SIERRA VISTA — Scott Rollefstad was working as an engineer for a heating and air conditioning company in December, 2010, when he heard the news that Border Patrol agent Brian Terry was shot and killed near Nogales.
Terry walked into an ambush and was killed by gunmen camouflaged by desert foliage and the dark of night. Rollefstad said he knew then that he had to do something to help other agents and first responders faced with comparably dangerous situations.
“The technology was available, and there was no reason that the people who are our protectors had to go into a place where they didn’t have the information they needed to improve their safety,” Rollefstad said.
Responding to that need, Rollefstad put his 20 years of engineering expertise and his familiarity with the latest technologies in unmanned aircraft systems (UAS) to good use, developing prototypes of the Cyclone 6 A, and B models.
Thursday, Rollefstad was joined by a host of local officials to formally unveil “Four Pillars,” a new venture under the direction of the Sierra Vista Economic Development Foundation (SVEDF).
The effort brings together private and public organizations to establish a testing and training facility that will be available to companies developing UAS technology. The SVEDF has acquired a 160 acre parcel near Whetstone where it will be making improvements to two existing runways and building a hanger. A local company, Thompson-Wimmer, will be the test site manager at the property and serve as an industry consultant.
Mignonne Hollis, SVEDF executive director, said Tucson-based Cyclone is the first of several companies that are actively interested in utilizing what Four Pillars has to offer.
“We’ve been in touch with people in the agriculture industry that are looking at this technology and are anxious to get involved,” Hollis said.
Hollis said the relationship with Thompson-Wimmer, a Sierra Vista company, is a key component in what the SVEDF plans to accomplish. She noted that Brian Wimmer has been working with companies on the commercial applications of UAS, while Trish Thompson has focused on the Federal Aviation Administration (FAA) and finding out what the agency will be developing for industry guidelines.
“There is a lot of commercial interest in this technology right now, and the only thing that is holding it back is how fast the government can set up the guidelines,” Hollis said.
Cyclone, which was represented by Rollefstad and chief operating officer John Waszczak on Thursday, is at least 18 months from bringing its prototype models to market.
Waszczak said the company needs more venture capital before it can complete the work necessary to actively market its products for sale, and there is an ongoing development project that will build a new “energy harvesting” UAS, that will significantly extend the length of time the device can hover.
He said at the present time, Cyclone models will sell for between $25,000 and $30,000, which is roughly one-half the cost of other, comparable devices.
As the company continues to develop, Waszczak said the relationships with Sierra Vista officials and Four Pillars will be important for testing and training of the Cyclone UAS.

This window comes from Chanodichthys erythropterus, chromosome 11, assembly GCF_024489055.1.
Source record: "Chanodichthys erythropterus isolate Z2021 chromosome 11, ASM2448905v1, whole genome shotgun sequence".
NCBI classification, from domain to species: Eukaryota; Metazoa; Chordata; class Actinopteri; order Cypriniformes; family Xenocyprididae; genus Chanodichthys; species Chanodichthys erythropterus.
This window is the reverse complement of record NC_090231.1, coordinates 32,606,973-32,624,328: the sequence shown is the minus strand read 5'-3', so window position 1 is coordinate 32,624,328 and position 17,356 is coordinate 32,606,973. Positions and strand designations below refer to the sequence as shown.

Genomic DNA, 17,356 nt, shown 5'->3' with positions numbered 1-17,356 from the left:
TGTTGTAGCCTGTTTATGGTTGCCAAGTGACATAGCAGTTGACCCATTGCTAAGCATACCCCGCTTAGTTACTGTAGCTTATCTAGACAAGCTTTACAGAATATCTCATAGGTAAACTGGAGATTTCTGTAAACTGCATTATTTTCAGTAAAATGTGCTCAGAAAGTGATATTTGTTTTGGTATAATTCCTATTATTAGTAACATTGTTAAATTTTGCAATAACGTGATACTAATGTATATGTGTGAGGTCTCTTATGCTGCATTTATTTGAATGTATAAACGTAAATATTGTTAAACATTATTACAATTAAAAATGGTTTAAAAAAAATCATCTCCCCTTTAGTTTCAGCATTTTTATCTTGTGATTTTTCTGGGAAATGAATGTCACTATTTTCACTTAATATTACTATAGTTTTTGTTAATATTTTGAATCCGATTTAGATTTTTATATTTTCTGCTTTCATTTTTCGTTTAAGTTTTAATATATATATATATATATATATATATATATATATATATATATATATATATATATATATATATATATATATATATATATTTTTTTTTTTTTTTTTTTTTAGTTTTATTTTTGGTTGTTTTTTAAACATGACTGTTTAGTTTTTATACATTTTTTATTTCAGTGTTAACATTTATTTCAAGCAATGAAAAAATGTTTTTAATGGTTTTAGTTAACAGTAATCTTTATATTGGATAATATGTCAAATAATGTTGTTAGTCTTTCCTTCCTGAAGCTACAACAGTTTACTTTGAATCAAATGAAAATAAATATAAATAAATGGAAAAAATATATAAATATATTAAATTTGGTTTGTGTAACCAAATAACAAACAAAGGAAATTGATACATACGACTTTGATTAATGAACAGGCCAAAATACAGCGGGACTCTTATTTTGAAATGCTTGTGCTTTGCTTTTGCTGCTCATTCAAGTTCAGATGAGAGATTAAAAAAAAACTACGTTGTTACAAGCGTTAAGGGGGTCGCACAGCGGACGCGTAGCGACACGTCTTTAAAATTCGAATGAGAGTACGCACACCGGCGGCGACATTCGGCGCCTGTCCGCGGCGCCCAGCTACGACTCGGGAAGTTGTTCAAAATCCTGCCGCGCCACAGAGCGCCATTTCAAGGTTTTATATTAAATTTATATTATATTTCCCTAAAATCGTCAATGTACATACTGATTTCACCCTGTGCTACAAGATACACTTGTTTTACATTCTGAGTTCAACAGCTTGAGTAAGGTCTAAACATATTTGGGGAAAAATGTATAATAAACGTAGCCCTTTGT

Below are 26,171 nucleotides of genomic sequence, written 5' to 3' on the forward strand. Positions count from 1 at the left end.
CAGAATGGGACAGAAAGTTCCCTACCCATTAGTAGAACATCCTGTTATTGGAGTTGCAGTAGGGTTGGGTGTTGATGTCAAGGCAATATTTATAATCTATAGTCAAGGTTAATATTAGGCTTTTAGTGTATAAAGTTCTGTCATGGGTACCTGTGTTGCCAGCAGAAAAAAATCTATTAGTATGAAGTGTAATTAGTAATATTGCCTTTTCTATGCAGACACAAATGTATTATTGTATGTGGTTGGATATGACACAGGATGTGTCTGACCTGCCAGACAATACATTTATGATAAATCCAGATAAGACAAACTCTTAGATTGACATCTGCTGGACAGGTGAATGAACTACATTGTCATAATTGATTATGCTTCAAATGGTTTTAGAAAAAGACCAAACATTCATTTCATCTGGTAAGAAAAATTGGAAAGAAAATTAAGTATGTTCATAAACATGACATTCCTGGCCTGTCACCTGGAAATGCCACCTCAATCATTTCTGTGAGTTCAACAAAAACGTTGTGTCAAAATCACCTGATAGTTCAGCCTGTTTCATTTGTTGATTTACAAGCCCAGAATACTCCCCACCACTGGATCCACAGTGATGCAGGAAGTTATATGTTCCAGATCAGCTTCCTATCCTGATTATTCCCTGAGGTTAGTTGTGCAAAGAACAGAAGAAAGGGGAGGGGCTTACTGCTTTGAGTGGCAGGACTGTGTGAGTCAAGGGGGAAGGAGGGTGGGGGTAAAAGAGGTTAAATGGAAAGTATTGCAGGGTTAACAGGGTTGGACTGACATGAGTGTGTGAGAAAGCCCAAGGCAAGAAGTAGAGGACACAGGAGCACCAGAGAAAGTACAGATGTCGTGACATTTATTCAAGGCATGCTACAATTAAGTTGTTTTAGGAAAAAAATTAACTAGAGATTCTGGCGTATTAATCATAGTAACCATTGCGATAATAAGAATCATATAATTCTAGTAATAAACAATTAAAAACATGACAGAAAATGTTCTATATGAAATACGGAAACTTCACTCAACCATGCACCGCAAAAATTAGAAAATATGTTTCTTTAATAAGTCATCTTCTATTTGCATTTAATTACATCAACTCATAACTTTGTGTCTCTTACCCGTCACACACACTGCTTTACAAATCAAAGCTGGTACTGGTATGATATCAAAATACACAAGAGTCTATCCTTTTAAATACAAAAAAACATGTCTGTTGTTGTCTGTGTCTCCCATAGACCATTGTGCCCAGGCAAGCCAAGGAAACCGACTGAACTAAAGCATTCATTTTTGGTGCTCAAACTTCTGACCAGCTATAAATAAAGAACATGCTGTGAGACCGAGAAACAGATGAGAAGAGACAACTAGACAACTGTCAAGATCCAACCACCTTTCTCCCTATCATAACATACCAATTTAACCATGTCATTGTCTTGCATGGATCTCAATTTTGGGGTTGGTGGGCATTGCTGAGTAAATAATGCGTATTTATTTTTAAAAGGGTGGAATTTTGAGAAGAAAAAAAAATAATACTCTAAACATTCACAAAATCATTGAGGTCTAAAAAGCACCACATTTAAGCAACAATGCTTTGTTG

“Within the next few years this industry is expected to see 40 percent annual compound growth, and by 2018, we’re looking at a $2.8 billion industry,” Waszczak said.
Hollis said the importance of offering companies a private location for testing is important, providing a place where new technology can be tested but not revealed to the general public, or competing businesses.
Waszczak said Cyclone anticipates selling its models to first responders and other “protectors,”and may utilize Four Pillars as its training facility.
“As this rolls out to fire departments, police departments and other agencies, this is a place where we could bring people and do the training for these systems,” Waszczak said.
However, one of the primary advantages of the Cyclone B model, Rollefstad said, is its portability and easy of use. The collapsible UAS fits into a cylindrical tube that can be easily carried, or packed into a relatively small area. The device is operated from a laptop computer, compared to other systems which require a ground-based facility to work.
“The idea is that it should be easy to transport, quick to set up, and very easy to learn how to operate,” Rollefstad said.
The company has been working with the Tucson fire department to test the effectiveness of the Cyclone for fire and HAZMAT situations, Waszczak said. Announcement of the testing and training project represents a continuation of efforts that the SVEDF began as part of a statewide bid to win designation as an FAA testing site.
Hollis was named president of the Arizona Test Range Complex UAS Industry Consortium by the Arizona Commerce Authority in 2010, serving as a contact for the Southeast region.
“All-in-all, it was an impressive effort on everyone’s part. We had some very talented individuals working to secure Arizona as a test site,” Hollis said.
On Dec. 30, 2013, the FAA announced its selection of the six nationwide test sites for developing a plan to integrate UAS into United States airspace and Arizona was not among the locations.
“Honestly, we weren’t worried. We already had a backup plan in place and not being part of the FAA’s selection wasn’t going to hinder it in any way,” Hollis said. “We were ready to move forward with our own test site.”